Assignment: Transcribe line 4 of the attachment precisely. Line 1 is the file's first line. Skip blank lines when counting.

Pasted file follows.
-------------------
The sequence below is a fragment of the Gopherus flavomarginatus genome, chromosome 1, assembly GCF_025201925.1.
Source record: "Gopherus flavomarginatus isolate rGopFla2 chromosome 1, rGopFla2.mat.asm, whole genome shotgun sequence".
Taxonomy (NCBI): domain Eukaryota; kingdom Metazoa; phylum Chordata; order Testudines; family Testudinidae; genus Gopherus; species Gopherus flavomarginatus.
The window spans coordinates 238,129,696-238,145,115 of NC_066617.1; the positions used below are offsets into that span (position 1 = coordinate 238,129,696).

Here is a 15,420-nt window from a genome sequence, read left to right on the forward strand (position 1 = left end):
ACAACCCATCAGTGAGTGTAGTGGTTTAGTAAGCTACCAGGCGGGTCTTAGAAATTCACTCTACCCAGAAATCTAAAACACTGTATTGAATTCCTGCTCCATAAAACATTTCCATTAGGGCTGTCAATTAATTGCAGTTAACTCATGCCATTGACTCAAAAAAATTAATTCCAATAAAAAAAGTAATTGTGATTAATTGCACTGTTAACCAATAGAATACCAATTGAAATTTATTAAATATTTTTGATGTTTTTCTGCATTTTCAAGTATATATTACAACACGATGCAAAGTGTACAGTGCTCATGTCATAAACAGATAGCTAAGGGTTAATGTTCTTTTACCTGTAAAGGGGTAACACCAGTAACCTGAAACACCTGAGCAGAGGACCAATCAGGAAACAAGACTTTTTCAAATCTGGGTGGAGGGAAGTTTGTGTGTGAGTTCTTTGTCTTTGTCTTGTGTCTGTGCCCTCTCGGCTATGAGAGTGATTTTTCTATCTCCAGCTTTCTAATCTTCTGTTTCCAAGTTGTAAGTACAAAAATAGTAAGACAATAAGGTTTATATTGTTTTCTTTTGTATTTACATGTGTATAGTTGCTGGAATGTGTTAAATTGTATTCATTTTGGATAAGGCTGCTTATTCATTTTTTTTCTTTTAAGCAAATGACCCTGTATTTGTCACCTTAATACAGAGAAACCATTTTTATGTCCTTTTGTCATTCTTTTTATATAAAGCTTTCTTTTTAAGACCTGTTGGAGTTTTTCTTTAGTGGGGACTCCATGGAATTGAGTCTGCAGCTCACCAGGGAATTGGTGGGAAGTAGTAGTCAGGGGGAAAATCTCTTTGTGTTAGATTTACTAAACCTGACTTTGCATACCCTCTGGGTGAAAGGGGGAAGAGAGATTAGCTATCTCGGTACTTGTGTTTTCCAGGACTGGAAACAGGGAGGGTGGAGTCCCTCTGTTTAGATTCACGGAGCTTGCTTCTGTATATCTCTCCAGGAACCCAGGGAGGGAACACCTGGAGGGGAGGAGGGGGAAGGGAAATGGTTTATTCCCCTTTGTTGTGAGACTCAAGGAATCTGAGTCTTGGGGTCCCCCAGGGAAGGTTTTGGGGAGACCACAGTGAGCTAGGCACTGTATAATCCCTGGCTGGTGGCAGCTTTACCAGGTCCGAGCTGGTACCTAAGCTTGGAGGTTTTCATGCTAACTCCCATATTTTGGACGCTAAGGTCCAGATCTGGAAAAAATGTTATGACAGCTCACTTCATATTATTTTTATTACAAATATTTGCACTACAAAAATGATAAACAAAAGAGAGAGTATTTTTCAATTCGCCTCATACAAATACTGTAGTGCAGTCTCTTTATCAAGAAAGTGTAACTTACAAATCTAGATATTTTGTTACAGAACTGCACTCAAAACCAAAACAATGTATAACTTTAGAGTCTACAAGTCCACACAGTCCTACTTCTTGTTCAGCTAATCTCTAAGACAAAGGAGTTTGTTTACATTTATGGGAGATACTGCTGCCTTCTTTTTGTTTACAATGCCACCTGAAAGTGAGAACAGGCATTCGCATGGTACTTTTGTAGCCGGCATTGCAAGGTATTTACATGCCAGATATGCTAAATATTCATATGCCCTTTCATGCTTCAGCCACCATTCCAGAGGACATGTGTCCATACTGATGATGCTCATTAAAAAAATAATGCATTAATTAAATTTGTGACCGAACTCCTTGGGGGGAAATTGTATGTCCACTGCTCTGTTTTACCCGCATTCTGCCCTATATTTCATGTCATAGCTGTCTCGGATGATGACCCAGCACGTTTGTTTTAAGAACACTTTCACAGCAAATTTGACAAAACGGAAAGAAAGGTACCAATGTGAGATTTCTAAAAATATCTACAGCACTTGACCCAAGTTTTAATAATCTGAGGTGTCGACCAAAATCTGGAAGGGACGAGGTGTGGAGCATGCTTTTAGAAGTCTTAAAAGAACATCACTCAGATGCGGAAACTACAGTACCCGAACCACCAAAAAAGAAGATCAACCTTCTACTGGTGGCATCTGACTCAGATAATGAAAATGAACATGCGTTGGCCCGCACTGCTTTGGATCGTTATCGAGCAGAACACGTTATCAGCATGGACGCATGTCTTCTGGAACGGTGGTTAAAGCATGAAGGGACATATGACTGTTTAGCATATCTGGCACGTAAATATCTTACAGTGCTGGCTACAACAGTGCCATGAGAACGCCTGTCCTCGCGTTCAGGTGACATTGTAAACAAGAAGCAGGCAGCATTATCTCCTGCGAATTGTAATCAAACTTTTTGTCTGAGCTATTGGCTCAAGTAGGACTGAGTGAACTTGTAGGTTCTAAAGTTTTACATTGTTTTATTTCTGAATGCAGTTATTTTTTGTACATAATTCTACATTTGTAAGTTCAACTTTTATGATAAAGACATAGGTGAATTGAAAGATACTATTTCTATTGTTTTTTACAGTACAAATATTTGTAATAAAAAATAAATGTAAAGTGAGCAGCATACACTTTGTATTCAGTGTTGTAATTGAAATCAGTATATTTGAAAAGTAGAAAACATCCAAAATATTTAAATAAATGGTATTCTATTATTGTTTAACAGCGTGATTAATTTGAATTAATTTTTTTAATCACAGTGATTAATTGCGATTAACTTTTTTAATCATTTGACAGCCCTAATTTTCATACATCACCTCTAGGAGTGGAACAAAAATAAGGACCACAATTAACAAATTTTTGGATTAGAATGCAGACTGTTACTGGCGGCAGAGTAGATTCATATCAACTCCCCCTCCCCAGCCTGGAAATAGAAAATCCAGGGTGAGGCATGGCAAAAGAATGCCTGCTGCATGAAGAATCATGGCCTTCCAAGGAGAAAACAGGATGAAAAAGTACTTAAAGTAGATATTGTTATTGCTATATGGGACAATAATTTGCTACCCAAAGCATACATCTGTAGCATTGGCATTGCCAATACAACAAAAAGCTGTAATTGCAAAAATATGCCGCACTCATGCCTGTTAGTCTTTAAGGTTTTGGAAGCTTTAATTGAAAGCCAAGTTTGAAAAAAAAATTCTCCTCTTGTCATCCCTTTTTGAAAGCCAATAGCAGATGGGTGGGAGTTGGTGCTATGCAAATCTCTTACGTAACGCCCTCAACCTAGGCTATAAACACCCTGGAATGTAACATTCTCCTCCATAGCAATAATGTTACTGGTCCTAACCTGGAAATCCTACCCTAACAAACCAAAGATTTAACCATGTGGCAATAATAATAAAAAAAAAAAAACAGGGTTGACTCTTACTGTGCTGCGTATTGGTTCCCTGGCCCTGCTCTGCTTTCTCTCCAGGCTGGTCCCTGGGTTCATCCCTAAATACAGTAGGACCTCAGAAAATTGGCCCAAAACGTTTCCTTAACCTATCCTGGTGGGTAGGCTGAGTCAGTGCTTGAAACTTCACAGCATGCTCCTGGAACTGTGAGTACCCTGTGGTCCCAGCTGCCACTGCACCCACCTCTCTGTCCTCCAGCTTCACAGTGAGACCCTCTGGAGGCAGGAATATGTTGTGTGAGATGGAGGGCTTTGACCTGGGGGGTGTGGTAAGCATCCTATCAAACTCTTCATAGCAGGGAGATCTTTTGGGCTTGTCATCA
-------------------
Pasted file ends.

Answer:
The window spans coordinates 238,129,696-238,145,115 of NC_066617.1; the positions used below are offsets into that span (position 1 = coordinate 238,129,696).